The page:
Lagos, Nigeria. Photo: Stefan Magdalinski/Wikimedia Commons
On October 5, 2012, four students of the University of Port Harcourt in Nigeria were beaten and burnt to death by a lynch mob, for allegedly stealing a Blackberry phone and a laptop. The tragic deaths of the students now known as the Aluu4 have caused outrage and plenty of online discussion about the serious problem of mob justice in Nigeria. It has also created opportunities for citizens to raise public awareness and propose solutions.
Noting the absence of legal provisions against mob justice, blogger Okechukwu Ofili posted a petition on October 18th for a mob justice prohibition bill signed by himself and “Nigerians Fighting for CHANGE” (read the full draft bill here) that has so far gathered more than 3,500 signatures. » More
Defence Minister Geoffrey Bwalya Mwamba (in dark glasses) with President Sata (left) and other government officials. Picture courtesy of Zambian Watchdog
Zambia recently woke up to a story in state-owned media that a group calling itself Tongas Under Oath had killed two people belonging to President Michael Sata’s ethnic group, and was now in the process of removing settlers from the ethnically Tonga Southern Province. However, the story did not wash with the citizens who simply viewed it as an attempt by the ruling Patriotic Front (PF) government to clamp down on the opposition United Party for National Development (UPND). Zambia’s third largest opposition party is led by Hakainde Hichilema, a Tonga who has been very critical of the Sata government. And as is often the case in Zambian politics, Hichilema is the latest in a line of fearless opposition leaders whose increasing popular support is likely to result in electoral success.
Prior to the release of the letter allegedly written by the Tongas Under Oath group, Hichilema was arrested and charged after he claimed that the PF government was planning to send youths to Sudan to train as militias. A few days later, the opposition’s headquarters in the capital, Lusaka, were searched by the police looking for seditious materials. » More
Protestors voicing their outrage against FARC in 2008. Photo: xmascarol/flickr
Despite President Juan Manuel Santos’ wish [es] for discretion, news broke [es] in late August that the Colombian government was to begin negotiations with the Revolutionary Armed Forces of Colombia (FARC). This was finally confirmed by Santos on September 4 during a televised speech that outlined that the government’s negotiations [es] with FARC would seek an end to the armed conflict and drug trafficking. Both sides will also discuss victims’ rights, rural development and the participation of FARC in Colombia’s democratic process. Fearing a repeat of the last round of failed negotiationsin 1999-2002, Santos also said that no amnesty would be granted for FARC leaders and that military operations would continue. Minutes later, FARC’s leader, Timoleón Jiménez (‘Timochenko’) appeared in a broadcast from Havana, Cuba and declared that FARC is truly committed to a “civilized dialogue” that would end the decades-old conflict. » More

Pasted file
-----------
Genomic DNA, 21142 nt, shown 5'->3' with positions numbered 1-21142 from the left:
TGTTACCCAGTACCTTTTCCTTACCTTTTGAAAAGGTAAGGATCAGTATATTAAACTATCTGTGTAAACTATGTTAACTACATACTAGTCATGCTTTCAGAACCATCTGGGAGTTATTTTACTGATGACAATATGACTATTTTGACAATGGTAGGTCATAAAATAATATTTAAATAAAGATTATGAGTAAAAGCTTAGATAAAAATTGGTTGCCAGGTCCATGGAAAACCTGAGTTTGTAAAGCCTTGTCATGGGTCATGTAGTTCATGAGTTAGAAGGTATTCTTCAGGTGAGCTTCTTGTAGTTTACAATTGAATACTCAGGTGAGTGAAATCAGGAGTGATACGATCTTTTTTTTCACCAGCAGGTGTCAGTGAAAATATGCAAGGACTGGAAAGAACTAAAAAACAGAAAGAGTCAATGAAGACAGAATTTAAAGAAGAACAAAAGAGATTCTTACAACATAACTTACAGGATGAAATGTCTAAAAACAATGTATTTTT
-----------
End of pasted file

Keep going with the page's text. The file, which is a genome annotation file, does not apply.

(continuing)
Makhachkala, the capital city of Dagestan. Photo: Bolshakov/flickr
On September 15, 2012 Dagestan, a Russian republic located next to Chechnya in the North Caucasus, was celebrating its Day of National Unity [ru]. While the holiday always seems to be forced upon Dagestan the need for unity is undoubtedly important for the region.
The North Caucasus is one of the most ethnically diverse regions of Russia, and Dagestan is no exception. Its largest ethnic group, the Avar, make up only 30% of the population – the rest is split between a dozen small nationalities.
Ethnic division combined with high levels of unemployment is a recipe for volatility. Opposition leader Eduard Limonov blogged on August 15 [ru]:
[The] impression is that Dagestan is about to stop being a territory of the Russian Federation, because every day we learn of subversive acts, murders and attacks …This is a classic beginning of a civil war.
Two weeks later talk of civil war [ru] was on everyone’s mind. On August 28, Said Afandi, a Sufi Sheikh and one of Dagestan’s most prominent religious scholars, was killed by a female suicide bomber [ru]. The bomber was a Salafi Muslim, and the killing was a manifestation of the tension between the republic’s traditional Sunni Sufis and a growing fundamentalist movement, according to Dagestani blogger[ru] Saif Nuri. » More
Student clash in Madagascar. Photo: r1_lita/flickr
Following the deaths of around a hundred people in southern Madagascar in clashes between zebu cattle rustlers (“dahalo”) and farmers, the government has decided to take special security measures to restore order. The violence is a symptom of the growing political instability in Madagascar that is affecting urban centers as well as rural communities.
People’s Justice in the South
Thefts and armed attacks are a recurring problem in Madagascar and have been growing more and more frequent since the political crisis in 2009. To overcome this problem, a national counter-instability plan [fr] was formally introduced in April 2012. The government has now mobilized the armed forces in the capital as well as in areas particularly affected by cattle theft.
However, initial attempts at stabilizing the southern region were far from successful. As Alain Rajaonarivony explains [fr]:
The military campaign carried out against the dahalo in the bush of the great south in June and July 2012 was a disaster. Not only were they more familiar with the local terrain, the dahalo were also just as well equipped as the government forces – and the lack of helicopters was sorely felt by the latter. The government forces were especially noted not for their combat ability but for their atrocities, when they burnt villages that could serve as support bases for the dahalo. » More